and the roles of the third (producer) function’s twin (or sister-brother)
deities, all would be much clearer if we assumed that each function
has a “dark” (= dangerous) side and a “light”
(= safe) side.

That would give us a pattern where the first
function would consist of the magician (dangerous) and the judge
(safe); the second function would be the werewolf/berserkr (dangerous)
and the hero (safe); and the third function would give us the
serf (dangerous) and the producer (safe). The Outside/Center
function then consists of the Outsiders (dangerous) and the king
(safe). What the mythologies make clear, of course, is that these
“dangerous” and “safe” categories do not
equate with “evil” and “good,” since you
can have, for example, good Outsiders and evil kings. However,
the conservatism of most tribal societies would lead to prejudices
for and against the safe/dangerous polarities.

J.D. LaBash of Stone
Creed Grove, ADF, has repeatedly mentioned to me that the Three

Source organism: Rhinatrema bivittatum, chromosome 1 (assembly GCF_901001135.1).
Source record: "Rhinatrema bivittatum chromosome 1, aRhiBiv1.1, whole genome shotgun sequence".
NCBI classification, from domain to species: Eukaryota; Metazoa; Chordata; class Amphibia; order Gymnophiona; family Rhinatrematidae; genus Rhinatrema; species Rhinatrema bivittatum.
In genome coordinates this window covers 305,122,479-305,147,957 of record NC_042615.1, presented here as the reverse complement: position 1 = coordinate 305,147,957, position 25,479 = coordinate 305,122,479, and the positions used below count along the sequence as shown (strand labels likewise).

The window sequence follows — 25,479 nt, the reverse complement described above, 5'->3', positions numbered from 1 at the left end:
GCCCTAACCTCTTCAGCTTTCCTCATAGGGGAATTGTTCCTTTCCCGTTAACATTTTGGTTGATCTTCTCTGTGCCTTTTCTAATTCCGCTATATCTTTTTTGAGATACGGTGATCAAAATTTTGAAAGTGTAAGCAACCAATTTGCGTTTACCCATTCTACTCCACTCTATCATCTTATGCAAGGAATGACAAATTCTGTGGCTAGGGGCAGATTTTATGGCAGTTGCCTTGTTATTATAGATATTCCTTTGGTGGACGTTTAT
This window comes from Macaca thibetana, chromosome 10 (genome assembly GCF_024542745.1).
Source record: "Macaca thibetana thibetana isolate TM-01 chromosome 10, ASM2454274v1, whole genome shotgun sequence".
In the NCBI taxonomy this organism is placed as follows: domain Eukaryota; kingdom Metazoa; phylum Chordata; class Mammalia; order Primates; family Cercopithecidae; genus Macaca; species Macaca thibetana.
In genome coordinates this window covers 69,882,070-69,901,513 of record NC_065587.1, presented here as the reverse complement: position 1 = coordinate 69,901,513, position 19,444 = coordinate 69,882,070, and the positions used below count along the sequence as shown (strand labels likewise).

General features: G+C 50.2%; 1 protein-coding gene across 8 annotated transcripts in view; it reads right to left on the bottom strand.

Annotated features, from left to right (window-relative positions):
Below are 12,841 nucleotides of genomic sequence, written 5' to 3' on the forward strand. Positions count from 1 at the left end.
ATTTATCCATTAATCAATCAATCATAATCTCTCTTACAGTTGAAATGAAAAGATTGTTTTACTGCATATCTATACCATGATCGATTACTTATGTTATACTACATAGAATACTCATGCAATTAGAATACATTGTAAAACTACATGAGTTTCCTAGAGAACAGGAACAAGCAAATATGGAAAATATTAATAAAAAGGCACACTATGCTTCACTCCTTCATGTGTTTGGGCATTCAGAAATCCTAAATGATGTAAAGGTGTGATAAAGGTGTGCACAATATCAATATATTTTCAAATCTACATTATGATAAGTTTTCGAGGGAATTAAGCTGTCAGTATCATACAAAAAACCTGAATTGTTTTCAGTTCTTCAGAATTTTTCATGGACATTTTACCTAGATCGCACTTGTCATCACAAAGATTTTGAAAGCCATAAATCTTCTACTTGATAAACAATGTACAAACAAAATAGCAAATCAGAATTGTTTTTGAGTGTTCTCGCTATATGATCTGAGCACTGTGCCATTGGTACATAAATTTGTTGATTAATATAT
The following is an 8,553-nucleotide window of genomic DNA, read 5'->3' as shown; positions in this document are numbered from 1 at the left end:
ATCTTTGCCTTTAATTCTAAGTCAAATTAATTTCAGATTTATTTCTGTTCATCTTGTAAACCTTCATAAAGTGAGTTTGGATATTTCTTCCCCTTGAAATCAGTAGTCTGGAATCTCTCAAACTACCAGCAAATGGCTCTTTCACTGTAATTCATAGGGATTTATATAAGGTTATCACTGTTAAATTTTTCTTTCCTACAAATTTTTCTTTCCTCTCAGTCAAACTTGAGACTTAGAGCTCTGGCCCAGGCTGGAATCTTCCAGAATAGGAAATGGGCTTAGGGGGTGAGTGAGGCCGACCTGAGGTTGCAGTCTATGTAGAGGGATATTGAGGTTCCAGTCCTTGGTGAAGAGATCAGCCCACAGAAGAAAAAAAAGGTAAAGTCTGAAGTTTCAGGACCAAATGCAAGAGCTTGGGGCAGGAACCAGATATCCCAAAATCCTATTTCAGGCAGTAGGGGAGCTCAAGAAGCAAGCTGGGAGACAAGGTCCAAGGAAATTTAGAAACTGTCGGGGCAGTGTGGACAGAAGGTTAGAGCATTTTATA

Worlds of the Land, the Waters, and the Sky, don’t work properly
for Lithuanian mythology and cosmology. Instead, they used terms
that are usually translated as “Sky,” “Land,”
and “the Underworld.” The Vedic peoples are said (in
English) to have used “Sky,” “Middle Air,”
and “Land” as their Three Worlds, while the Norse had
a total of Nine Worlds instead of three. During a cosmological
lunch at Wellsprings in 1991, J.D., Paul Maurice, Ian Corrigan
(who drew the illustration you see here to the right and as the
background for this page), myself, and several other participants
came to some tentative conclusions of how one cosmology can reconcile
all these seemingly different systems.

Firstly, Mircea Eliade pointed out in several
of his books the nearly universal tendency for tribal peoples
to have a cosmology with a vertical axis (a World Tree, a shamanic
pole, a magic mountain, etc.). In Indo-European terms, that vertical
axis may have originally reached from a “Celestial Realm”
in the far heavens (where dwelt the distant creator deity and
sometimes the major tribal deities), through the “Middle
Realm” (of ordinary mortal activity), and down to an “Underworld”
or “Chthonic Realm” (where demons, dead people, old
deities, and other chaotic beings dwell — i.e., a lot of the

Secondly, the Three Worlds of the Land, the
Waters, and the Sky may all have been on a horizontal axis filling
the Middle Realm, and reflected into the Celestial and Chthonic
Realms as well. The ancient Irish, for example, had “Lands”